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Facebook’s profit doubles on strong mobile ad growth

Facebook seems to have figured out--for now at least--the holy grail for all media right now: how to make money selling mobile ads.

The social network reported $791 million in profit, more than twice what it earned during the same quarter last year; revenues were up 61 percent to $2.91 billion. That handily beat analyst expectations, and sent the stock up nearly 5 percent in after-hours trading from is market-close price of $71.29.

"We had a good second quarter," said Mark Zuckerberg, Facebook founder and chief executive. "Our community has continued to grow, and we see a lot of opportunity ahead as we connect the rest of the world."

What is Facebook's advantage? The company, as we know, has reams of data to ensure that the ads that appear on your mobile device fit your interests and tastes. It runs a massive service that even a decade years after its founding, more than a billion people are still using every day. And more of those people are logging in on their mobile devices.

That jump in mobile users used to be a problem for Facebook. In fact, it was a major concern when the company headed into its initial public offering two years ago since--as many tech and media companies have discovered--it's more difficult to make money off of small, mobile ads than it is from desktop advertisements.

Those concerns prompted Facebook in 2012 to focus on building up its advantage in mobile advertising, an area long ruled by Google. In the beginning of 2012, Facebook had no mobile advertising revenues. By the end of that year, the company accounted for 5.4 percent of the global mobile advertising market, according to the advertising analysis firm eMarketer. And it's only continued to grow.

This year, analysts project,  that it's primed to take 21.7 percent of all mobile ad spending. Facebook, perhaps faster than any other technology company, has made significant inroads into the mobile ad market and now makes well over half of its revenue from ads served to smartphones and tablets. Facebook has also begun focusing on how to reach people even when they're not on the Web, announcing earlier this month that it has seen early success in its efforts to drive people directly from Facebook's app into other apps, and vice versa.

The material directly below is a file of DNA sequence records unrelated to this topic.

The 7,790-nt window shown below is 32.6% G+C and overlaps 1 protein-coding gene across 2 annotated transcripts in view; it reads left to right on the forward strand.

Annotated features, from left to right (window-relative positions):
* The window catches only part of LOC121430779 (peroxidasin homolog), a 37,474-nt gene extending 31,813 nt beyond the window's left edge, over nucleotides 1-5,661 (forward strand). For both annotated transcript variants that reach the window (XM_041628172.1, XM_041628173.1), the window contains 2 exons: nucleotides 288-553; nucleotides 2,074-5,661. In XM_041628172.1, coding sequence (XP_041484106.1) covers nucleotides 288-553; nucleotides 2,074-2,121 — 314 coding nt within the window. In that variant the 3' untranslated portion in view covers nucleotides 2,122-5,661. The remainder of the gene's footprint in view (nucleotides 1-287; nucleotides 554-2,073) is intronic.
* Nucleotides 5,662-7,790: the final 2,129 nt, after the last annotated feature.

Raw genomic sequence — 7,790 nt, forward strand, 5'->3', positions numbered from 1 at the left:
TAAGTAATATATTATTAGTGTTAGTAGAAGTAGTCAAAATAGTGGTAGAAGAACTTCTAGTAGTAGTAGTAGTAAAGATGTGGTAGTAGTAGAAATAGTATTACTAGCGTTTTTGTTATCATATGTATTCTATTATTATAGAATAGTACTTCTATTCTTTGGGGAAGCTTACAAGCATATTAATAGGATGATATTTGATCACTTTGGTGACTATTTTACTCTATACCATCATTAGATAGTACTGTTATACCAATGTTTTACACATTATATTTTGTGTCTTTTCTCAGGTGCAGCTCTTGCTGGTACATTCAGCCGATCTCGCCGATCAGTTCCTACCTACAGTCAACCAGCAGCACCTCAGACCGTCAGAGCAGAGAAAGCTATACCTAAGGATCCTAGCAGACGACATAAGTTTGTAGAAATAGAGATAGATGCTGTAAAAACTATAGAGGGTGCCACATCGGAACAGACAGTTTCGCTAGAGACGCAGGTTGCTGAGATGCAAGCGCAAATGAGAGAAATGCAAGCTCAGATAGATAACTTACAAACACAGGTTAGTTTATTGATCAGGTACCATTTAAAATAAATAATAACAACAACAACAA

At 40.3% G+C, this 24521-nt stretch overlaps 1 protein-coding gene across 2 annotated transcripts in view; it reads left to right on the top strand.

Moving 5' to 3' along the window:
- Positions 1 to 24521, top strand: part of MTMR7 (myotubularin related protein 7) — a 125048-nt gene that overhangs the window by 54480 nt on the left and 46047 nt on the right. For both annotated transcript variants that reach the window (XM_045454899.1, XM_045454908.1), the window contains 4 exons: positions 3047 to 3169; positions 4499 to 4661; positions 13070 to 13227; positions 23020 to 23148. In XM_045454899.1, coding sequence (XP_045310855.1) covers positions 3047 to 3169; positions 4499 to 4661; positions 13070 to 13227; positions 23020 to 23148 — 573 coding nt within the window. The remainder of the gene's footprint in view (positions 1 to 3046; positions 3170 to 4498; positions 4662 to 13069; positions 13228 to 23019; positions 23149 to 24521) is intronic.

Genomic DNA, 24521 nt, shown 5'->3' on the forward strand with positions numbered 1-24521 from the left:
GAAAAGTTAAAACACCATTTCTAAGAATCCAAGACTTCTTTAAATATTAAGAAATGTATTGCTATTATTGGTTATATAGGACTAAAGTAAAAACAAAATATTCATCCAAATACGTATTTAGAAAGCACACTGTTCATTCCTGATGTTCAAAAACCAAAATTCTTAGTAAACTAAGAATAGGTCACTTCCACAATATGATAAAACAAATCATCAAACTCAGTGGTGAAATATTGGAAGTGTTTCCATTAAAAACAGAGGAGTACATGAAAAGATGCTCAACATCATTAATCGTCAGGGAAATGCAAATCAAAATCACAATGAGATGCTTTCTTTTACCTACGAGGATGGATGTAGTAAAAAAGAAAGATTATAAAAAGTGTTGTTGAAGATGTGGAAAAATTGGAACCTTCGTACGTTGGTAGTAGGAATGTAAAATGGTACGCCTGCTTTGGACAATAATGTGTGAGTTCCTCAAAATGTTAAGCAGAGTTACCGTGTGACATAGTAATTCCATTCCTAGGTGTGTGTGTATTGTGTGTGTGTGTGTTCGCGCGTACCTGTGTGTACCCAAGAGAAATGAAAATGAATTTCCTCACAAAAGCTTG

The company has also begun incorporating information from sites that users visit outside of its network into its own ad platform, increasing the network's vast stores of data and allowing Facebook to tailor ads even more carefully to users. This makes each Facebook user more lucrative for the company--critical since the company is approaching a point where it will literally run out of people on the planet to add.

The pursuit of that data has landed the company in hot water in the past. Most recently, the company ran into trouble with users after some Facebook researchers disclosed that they had used the social network to run a mood experiment on its users.

Still, the number of people using Facebook continues to grow. Facebook reported that it now has 1.32 billion users who log in at least once per month across the globe, up 15 percent from the same time last year. But it also reported that many more users are making Facebook a daily habit -- 829 million people sign into the service every day, up 19 percent from last year.

Facebook saw particularly strong in Asia this past quarter, where it faces stronger competition from local social networks and messaging apps such as WeChat or Line. Facebook's pending acquisition of WhatsApp, a messaging company with a strong international following, is expected to help continue that overseas growth.

Hayley Tsukayama covers consumer technology for The Washington Post.



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